The Court’s amendment of its decision had two bases. The first came from the trial where it had been stipulated to the “fact” that the dog involved in the mauling of a 10 year-old Baltimore boy was a pit bull. And the second is that even if addressing the issue of whether pit bull mixes were inherently dangerous had been within the Court’s proper purview, the Court realized that it did not provide instructive guidance in its characterization of what would constitute a pit bull mix.
The fact pattern of this case is a painful thing to read. Everyone realizes that the child who was severely mauled is fortunate to be alive. Yet, from a public policy standpoint, the issue of “dangerous dogs” has more moving parts than any of us in the Annapolis legislative community ever imagined.
So, what is a pit bull? I once thought I knew, but I did not. Many in the veterinary community will tell you that there is no such breed as “pit bull”.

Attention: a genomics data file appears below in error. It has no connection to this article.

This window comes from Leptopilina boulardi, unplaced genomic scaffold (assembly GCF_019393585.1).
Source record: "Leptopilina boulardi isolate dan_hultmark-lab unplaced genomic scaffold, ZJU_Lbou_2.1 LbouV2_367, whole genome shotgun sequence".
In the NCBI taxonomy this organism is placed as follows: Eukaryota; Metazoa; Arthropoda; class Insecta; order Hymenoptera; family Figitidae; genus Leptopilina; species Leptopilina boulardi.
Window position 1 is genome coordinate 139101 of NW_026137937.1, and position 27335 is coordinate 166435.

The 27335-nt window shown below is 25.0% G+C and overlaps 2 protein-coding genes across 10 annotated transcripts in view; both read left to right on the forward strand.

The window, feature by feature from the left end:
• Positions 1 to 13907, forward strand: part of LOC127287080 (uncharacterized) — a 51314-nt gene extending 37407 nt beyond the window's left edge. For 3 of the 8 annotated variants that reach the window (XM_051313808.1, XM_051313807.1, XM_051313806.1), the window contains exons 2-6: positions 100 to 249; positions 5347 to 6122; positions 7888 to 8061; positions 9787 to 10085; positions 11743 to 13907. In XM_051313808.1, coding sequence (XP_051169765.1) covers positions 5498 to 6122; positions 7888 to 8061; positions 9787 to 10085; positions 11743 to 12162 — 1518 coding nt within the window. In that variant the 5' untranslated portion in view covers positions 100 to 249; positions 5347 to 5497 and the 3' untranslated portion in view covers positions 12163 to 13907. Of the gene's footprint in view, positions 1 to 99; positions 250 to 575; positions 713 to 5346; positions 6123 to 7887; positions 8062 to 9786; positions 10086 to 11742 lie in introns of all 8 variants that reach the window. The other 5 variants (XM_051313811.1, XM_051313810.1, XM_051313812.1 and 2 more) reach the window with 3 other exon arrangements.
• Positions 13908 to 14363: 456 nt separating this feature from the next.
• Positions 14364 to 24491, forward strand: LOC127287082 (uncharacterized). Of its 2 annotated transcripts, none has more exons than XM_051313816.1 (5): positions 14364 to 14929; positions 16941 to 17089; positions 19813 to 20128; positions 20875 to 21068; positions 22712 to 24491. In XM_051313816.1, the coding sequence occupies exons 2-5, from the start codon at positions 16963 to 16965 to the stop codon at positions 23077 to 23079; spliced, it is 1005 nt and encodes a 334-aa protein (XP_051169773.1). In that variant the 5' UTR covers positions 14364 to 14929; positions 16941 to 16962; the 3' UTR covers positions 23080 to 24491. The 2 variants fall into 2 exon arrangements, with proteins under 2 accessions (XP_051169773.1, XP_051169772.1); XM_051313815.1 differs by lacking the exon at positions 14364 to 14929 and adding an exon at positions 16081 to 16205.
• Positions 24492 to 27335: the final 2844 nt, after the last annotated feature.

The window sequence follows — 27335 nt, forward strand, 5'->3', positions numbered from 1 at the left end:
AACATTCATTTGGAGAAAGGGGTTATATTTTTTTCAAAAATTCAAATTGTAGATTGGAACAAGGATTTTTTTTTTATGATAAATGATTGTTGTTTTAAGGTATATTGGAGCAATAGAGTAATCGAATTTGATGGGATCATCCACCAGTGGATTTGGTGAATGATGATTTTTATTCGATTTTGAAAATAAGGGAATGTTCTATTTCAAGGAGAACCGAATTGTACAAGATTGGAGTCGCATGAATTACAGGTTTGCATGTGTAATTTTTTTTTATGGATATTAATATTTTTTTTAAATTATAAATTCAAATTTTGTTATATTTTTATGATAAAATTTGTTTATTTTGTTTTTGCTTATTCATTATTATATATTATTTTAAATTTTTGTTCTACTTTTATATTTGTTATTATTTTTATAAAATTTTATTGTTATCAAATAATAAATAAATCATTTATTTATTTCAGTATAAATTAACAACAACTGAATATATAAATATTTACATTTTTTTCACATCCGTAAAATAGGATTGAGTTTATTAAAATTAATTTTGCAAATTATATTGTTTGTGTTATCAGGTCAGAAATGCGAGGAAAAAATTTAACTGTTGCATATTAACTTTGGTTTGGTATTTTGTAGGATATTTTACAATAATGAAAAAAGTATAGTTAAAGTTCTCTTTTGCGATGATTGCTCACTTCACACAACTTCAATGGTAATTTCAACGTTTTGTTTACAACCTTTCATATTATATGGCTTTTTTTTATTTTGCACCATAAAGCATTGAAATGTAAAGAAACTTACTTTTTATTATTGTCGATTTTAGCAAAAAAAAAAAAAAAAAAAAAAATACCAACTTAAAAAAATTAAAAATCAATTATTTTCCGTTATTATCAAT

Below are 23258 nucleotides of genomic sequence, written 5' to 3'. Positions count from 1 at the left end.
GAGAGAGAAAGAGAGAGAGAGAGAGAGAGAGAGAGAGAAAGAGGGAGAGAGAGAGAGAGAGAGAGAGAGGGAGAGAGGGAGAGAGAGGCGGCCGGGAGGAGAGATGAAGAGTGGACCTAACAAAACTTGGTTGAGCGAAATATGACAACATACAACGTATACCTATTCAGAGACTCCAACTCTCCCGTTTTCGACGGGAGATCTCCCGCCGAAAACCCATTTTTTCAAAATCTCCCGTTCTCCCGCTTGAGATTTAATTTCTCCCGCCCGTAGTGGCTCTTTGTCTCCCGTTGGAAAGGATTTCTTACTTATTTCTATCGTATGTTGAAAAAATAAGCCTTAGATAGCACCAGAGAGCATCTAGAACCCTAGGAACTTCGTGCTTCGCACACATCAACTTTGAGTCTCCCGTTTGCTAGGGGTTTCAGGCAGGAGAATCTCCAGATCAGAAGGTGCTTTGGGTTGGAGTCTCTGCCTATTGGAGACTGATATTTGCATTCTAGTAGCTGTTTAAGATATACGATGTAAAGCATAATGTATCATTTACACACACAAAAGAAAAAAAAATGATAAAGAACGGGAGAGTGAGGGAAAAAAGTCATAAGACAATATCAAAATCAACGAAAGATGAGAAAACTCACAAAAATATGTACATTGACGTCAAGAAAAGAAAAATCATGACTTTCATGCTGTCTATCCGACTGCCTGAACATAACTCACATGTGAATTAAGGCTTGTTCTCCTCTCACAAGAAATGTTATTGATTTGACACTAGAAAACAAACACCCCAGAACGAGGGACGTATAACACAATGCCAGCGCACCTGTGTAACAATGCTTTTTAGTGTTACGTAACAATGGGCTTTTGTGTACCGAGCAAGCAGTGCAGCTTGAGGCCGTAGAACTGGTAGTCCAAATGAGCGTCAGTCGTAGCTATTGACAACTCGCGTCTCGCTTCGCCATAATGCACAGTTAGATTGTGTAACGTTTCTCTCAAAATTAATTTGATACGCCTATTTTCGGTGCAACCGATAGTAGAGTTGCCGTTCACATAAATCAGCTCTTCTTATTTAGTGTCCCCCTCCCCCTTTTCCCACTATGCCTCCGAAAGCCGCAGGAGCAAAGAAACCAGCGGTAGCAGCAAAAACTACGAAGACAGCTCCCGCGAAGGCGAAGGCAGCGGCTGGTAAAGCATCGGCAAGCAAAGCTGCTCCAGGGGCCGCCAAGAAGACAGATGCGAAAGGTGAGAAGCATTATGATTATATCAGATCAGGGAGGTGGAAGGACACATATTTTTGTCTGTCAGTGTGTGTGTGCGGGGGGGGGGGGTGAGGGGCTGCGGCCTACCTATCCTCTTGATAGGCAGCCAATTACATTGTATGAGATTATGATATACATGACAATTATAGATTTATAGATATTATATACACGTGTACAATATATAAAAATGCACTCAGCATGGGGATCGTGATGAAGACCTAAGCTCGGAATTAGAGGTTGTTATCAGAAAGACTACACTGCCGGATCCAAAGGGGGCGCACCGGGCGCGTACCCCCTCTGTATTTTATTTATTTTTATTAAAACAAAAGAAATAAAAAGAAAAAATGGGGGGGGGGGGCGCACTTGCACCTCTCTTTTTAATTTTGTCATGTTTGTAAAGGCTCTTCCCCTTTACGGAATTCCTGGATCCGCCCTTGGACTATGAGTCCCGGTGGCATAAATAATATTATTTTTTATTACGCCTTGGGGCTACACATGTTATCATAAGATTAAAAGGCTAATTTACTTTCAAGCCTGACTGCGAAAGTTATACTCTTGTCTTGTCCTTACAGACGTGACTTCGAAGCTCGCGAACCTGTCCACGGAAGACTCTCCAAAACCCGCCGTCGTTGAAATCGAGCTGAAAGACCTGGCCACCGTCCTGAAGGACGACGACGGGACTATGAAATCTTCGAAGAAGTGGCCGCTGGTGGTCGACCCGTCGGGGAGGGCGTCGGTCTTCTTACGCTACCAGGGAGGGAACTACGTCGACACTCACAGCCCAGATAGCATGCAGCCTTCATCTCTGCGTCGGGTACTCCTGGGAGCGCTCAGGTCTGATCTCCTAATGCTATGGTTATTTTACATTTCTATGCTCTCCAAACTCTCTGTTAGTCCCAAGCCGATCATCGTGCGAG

Other questions include:
- If pure-bred pit bulls are inherently dangerous, how would a dog owner, rescue shelter, veterinary office, dog-groomer, or anyone else in control of the dog know, with certainty, that the dog is a pit bull?
- How are landlords/rental property managers expected to move forward, given their potential liability under the Court decision? Under the old “Mrs. Murphy” scenario (a landlord owning a rental property with four or fewer units, and living in the one of the units of that multi-family dwelling), that rental property owner certainly would know of the presence of a dog in one of the units. But what of property management firms overseeing 200+ unit properties? People often lie or simply neglect to inform landlords about the presence of a pet. How often would they provide detailed information of the breed of a pet?